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On Liberty…

On Liberty…

What do we mean when we use the terms Freedom or Liberty?  Though a seemingly simple question, I am utterly perplexed by our notions of these terms.  From a romantic perspective the tendency is to regard them in their most ideal forms, those being that we have no restraints on our lives… that an infinite world with infinite possibilities lays at our fingertips.  As Americans we hold this idea close to our hearts and bristle mightily when our ability to make decisions for ourselves is threatened.  As evidence observe the healthcare debate or the fervor behind the current Tea Party movement.  We Americans want the power to choose… or at least we want the dream of Freedom and Liberty to stay intact no matter what our reality actually looks like.  There is no doubt that we Americans are dreamers.

            Liberty as defined by Webster’s Dictionary is “the condition of being free to choose, esp[ecially] as between ways of acting or living….”  Let us examine this definition for a moment.  If we were really “free to choose” then wouldn’t focus groups be an ineffective means to understanding decision-making outcomes?  Why would grocery goods providers spend so much time and money researching which shelf their products sell the best?  If this is so, we can’t be free to choose, right?  Of course one obvious retort might be that we are free to choose whether to buy or not.  True enough, but what if there are factors that contribute to the decision making process in this scenario too, e.g., gender, age, family, religion, political values, regional values, and/or community values.  Market research depends on these factors to shape product features and determine how they will be sold to specific groups.  You know the list of groups, we hear about them during every political season:  soccer moms (or hockey moms, if you prefer), males age 18-24 (Rock the Vote), baby boomers, etc.  These groups and many others are targeted because, whether selling goods or political ideas, research shows that predictable tendencies exist within them.  So if their choices are predictable then they are not “free to choose.”  But what about the fact that while much of the group may act in a predictable way, there are still those few who do not?  Are they the only members of the group who were “free to choose,” or, did market research just not explore enough value factors within the group?

            But when I am in the act of choosing it certainly feels like I’m free.  I mean I don’t experience the sense of being forced to choose one item or way over another.  But then market research says otherwise, i.e., that there are determining factors in how we choose.  So, then, shouldn’t Liberty really be defined as:  the feeling of the freedom to choose?  Obviously we can’t divorce ourselves from the experiences and influences that shape our lives and so be free from any factors that might cause us to choose a certain way.  Or would Liberty be better defined as:  the freedom to choose based upon an individual’s determining factors.  (Is that an oxymoron or what?  Freedom as defined by Webster’s is the state of not being subject to determining factors.)  Maybe by Liberty we mean the ability to choose by our own authority, or rather, the ability to choose according to our own determining factors.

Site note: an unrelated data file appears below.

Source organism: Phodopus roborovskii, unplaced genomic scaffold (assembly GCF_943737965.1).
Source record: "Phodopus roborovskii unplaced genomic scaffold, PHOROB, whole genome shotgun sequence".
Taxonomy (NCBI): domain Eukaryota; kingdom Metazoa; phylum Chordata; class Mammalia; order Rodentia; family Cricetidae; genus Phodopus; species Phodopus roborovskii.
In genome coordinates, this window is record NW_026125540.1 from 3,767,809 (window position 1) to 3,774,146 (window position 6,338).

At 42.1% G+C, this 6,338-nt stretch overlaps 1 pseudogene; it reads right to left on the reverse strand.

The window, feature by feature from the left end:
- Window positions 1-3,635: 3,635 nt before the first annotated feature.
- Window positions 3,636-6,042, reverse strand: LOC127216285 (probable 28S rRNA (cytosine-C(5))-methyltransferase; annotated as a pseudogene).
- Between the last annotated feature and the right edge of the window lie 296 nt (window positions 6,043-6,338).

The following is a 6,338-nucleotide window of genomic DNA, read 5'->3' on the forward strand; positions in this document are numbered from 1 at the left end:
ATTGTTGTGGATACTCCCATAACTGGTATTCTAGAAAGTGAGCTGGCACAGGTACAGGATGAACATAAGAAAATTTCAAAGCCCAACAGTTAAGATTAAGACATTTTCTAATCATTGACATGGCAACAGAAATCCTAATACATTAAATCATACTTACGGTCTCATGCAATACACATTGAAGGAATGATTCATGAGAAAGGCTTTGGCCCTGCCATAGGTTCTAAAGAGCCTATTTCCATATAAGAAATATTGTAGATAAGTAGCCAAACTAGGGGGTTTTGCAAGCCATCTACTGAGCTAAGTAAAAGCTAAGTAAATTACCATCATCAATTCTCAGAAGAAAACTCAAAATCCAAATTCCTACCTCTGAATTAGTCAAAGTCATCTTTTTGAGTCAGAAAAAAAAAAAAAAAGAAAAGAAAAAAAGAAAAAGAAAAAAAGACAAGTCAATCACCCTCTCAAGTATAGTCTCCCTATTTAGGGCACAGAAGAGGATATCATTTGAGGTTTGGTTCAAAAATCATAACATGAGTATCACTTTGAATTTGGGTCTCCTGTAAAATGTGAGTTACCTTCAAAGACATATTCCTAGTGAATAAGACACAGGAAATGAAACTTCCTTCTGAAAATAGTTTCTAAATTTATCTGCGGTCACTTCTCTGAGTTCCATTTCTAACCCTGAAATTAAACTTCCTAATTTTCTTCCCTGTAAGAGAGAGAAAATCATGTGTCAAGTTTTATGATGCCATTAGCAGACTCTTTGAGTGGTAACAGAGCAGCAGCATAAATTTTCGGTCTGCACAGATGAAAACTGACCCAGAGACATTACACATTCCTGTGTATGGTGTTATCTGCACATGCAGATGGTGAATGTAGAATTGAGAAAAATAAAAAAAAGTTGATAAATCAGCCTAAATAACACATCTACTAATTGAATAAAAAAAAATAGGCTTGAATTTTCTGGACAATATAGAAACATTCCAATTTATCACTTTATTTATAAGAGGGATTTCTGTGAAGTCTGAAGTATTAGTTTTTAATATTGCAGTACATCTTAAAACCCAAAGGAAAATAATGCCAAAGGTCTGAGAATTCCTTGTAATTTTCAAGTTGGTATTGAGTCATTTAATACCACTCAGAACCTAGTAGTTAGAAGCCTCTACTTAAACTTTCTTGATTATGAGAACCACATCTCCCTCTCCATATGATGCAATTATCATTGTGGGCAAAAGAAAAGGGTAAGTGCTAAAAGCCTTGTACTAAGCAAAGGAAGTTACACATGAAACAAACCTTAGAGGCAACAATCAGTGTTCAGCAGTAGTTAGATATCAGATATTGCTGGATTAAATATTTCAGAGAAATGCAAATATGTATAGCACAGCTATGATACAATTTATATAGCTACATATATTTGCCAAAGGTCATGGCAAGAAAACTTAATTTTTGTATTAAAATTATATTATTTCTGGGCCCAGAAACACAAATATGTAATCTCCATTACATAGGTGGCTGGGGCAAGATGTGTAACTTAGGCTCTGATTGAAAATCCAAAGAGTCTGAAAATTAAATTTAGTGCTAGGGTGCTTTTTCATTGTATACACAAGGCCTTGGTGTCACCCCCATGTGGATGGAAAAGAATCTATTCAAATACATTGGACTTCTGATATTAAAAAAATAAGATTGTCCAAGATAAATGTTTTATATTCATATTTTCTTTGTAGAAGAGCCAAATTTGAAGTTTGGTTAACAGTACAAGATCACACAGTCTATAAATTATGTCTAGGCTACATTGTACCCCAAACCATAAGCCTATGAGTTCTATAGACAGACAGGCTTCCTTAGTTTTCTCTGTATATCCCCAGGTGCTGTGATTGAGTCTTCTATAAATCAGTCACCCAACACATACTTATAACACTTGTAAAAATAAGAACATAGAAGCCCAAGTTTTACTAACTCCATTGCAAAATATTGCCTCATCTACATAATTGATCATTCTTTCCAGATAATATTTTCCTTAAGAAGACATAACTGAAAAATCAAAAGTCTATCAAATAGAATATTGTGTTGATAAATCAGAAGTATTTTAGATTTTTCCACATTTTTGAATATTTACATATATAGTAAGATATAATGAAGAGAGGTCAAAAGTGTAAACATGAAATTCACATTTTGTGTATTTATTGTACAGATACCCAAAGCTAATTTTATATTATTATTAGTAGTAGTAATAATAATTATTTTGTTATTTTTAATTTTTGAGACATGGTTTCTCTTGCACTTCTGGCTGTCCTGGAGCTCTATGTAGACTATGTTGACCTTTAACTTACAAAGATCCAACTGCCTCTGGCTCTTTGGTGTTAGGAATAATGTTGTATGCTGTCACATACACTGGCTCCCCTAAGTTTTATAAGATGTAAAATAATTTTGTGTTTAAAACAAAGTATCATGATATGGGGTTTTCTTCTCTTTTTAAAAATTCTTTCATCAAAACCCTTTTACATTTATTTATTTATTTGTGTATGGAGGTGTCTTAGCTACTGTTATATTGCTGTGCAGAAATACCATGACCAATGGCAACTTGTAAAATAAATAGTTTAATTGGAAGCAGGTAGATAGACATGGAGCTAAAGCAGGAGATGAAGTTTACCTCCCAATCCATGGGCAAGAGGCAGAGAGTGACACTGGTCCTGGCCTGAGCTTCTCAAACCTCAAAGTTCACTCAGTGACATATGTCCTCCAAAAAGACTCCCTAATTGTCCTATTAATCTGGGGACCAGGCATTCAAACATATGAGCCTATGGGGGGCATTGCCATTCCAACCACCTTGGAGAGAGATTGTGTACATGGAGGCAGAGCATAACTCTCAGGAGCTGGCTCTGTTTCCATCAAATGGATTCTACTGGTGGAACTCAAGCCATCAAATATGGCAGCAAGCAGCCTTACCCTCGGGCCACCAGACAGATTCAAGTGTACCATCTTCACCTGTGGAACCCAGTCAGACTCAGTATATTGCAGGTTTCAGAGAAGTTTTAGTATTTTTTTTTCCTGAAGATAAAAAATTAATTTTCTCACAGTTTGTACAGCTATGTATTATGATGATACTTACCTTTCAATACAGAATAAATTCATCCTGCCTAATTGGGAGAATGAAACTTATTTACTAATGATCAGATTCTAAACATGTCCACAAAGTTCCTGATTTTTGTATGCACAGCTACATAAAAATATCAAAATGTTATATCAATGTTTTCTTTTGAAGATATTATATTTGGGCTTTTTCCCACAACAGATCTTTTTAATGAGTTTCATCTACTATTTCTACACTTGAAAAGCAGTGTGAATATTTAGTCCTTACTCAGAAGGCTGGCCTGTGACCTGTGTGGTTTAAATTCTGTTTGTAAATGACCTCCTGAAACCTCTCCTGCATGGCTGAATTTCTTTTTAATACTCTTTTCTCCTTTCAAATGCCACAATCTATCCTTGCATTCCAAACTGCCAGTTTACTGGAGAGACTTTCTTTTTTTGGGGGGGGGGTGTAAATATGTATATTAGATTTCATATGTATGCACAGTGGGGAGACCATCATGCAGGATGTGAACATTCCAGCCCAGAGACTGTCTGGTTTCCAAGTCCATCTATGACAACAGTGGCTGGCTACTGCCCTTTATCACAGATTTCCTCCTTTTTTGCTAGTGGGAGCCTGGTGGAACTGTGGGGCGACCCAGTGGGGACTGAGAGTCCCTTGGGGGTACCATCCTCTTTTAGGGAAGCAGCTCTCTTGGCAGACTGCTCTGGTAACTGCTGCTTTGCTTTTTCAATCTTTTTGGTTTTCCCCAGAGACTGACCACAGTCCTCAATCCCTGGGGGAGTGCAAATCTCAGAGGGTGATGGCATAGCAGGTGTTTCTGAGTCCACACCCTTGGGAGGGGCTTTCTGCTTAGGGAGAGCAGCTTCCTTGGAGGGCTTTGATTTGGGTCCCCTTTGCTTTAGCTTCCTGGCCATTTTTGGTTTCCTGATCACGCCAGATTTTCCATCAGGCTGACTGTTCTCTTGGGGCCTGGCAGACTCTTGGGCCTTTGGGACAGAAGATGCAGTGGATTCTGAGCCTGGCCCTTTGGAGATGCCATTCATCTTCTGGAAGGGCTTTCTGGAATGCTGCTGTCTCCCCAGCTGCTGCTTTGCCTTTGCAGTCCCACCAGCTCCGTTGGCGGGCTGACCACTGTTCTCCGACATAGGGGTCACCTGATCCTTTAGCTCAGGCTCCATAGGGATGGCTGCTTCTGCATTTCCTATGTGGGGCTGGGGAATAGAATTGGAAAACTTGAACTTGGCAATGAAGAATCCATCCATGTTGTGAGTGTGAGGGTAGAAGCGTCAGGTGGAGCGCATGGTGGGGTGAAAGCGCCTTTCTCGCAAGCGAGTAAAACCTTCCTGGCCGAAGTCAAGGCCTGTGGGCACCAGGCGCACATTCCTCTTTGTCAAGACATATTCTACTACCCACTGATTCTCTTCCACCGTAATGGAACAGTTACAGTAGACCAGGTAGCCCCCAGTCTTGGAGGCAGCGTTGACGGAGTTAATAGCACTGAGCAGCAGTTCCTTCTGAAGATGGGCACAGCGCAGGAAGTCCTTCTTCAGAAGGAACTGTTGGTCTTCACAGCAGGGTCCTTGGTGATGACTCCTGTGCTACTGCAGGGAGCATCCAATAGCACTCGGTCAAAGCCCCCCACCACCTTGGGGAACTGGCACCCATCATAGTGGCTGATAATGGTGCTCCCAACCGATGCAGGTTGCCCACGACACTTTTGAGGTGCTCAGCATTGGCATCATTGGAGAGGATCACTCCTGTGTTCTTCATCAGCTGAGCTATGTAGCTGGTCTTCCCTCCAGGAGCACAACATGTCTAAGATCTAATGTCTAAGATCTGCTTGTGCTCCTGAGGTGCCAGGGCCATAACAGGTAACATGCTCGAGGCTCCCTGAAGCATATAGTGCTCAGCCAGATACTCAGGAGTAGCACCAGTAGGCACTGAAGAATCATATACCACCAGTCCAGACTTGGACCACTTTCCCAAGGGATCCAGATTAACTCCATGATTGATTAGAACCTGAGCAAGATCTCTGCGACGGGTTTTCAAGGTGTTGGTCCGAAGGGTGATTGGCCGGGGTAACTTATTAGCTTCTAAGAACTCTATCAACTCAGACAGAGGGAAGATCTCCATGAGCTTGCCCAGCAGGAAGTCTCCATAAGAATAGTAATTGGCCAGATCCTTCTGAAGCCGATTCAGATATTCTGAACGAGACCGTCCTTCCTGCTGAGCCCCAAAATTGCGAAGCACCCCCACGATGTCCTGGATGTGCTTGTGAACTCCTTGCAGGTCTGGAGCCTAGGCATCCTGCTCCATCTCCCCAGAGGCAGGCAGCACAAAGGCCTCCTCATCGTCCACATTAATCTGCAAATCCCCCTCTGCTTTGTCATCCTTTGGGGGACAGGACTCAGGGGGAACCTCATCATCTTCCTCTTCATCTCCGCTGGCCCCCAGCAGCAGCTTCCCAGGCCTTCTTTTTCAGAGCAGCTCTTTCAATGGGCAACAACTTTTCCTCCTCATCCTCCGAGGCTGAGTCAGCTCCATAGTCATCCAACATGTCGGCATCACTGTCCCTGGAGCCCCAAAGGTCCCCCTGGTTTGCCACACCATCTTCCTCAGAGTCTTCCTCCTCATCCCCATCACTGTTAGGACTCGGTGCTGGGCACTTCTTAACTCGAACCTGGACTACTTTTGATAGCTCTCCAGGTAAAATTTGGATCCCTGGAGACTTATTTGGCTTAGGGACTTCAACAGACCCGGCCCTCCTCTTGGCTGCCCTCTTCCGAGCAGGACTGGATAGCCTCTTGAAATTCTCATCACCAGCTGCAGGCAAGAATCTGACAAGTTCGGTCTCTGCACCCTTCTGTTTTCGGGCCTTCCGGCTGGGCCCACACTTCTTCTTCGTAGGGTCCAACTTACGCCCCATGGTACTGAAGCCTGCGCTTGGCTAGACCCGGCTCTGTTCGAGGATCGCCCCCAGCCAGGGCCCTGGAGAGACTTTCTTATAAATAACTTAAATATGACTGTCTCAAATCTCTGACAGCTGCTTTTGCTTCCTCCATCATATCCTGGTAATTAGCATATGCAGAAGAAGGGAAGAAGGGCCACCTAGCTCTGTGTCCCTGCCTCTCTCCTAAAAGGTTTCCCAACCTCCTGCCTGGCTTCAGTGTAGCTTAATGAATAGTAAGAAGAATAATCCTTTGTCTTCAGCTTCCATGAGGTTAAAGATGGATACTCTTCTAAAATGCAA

So, then, it seems that we, the philosophic, errr, that is, the propagandized progeny of our idyllic revolution, are not so concerned with freedom as we are with the individual consolidation of power, that power being limited to choosing based upon the determining factors that hold authority over our lives.

            Alright, well, let’s assume that Liberty means something along the lines that in particular areas of our lives we have the right to make certain decisions about the way we live.  I mean Jefferson and Washington were free to build some pretty impressive compounds for themselves.     

But are we really free to choose especially between ways of acting and/or living like they were?  What if I wanted to put a dome on my house?  If it benefits my life, and moreso my happiness, to let the grass in my lawn grow, which I own (so long as I continue to pay my mortgage), without ever cutting it again, then shouldn’t I be free to do so?  What if I want to cover my house in neon lights?  Or, what if I want to utilize to its fullest capabilities the very large sound system in my car to play the latest Jay Z song whenever I so desire.  I’m free, right? 

            Are you shaking your head yet?  What would you do if your neighbor wanted to erect a 30 foot totem pole in their front yard and illuminate it from dusk ‘til dawn?  (Oh yeah, I almost forgot… when you ask them why they did a thing like that, your neighbor’s reply is ‘just because’.)  Some of you crazier cats might not mind a 30 foot totem pole next door but most people would find it to be irritating at the very least.  So how does Liberty prevail when two individuals’ liberties are at odds; when by allowing one’s choice of lifestyle, another’s choice of lifestyle is negated?  I’ll let you come to your own conclusions on that one.

            So Liberty feels like it is free though it is determined and even if I choose to act as freely as I possibly can, there are still laws influenced by mores that diminish Liberty.  It seems like Liberty is more about limitations than it is freedom.  I don’t know about you but I’m still not clear about what we mean by the term Liberty.  Care take a crack at it yourself?

Brad Crockett

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